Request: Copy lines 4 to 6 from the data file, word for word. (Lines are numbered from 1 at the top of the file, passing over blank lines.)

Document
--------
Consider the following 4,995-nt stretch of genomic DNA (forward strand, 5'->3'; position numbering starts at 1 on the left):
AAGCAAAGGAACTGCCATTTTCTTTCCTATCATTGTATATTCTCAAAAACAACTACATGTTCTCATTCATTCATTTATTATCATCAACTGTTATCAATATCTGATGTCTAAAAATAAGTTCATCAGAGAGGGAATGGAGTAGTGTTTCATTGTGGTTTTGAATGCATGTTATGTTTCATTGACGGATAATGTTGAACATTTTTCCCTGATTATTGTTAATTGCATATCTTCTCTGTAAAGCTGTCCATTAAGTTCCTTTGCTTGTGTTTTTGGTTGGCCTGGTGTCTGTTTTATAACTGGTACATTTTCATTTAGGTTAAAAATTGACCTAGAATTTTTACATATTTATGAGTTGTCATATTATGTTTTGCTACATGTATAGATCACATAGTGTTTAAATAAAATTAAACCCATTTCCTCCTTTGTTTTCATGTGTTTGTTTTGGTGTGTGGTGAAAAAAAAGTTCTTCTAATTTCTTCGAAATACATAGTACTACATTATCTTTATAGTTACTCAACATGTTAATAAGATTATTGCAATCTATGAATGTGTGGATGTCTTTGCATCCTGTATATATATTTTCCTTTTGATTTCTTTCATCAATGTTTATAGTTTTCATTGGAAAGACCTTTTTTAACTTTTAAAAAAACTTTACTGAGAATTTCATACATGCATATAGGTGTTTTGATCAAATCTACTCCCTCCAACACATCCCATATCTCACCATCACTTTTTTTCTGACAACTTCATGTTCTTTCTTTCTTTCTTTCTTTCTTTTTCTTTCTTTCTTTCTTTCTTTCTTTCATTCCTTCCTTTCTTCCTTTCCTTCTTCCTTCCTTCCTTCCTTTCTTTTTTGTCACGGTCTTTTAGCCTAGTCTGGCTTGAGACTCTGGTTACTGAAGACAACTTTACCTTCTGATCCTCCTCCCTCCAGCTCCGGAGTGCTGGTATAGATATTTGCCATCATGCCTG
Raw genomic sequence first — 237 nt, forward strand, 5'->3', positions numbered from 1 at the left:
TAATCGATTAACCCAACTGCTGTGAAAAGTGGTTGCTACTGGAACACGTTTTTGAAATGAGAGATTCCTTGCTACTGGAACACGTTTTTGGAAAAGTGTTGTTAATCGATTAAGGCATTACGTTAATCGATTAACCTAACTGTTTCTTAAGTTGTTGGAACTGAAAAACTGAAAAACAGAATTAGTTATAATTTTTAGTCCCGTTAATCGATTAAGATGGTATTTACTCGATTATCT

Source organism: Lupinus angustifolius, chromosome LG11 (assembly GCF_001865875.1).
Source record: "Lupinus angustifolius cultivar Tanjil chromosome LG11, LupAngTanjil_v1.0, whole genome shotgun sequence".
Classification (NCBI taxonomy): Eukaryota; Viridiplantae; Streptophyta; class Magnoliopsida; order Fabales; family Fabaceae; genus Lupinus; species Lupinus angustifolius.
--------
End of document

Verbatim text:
TAATCGATTAACCCAACTGCTGTGAAAAGTGGTTGCTACTGGAACACGTTTTTGAAATGAGAGATTCCTTGCTACTGGAACACGTTTTTGGAAAAGTGTTGTTAATCGATTAAGGCATTACGTTAATCGATTAACCTAACTGTTTCTTAAGTTGTTGGAACTGAAAAACTGAAAAACAGAATTAGTTATAATTTTTAGTCCCGTTAATCGATTAAGATGGTATTTACTCGATTATCT

Source organism: Lupinus angustifolius, chromosome LG11 (assembly GCF_001865875.1).
Source record: "Lupinus angustifolius cultivar Tanjil chromosome LG11, LupAngTanjil_v1.0, whole genome shotgun sequence".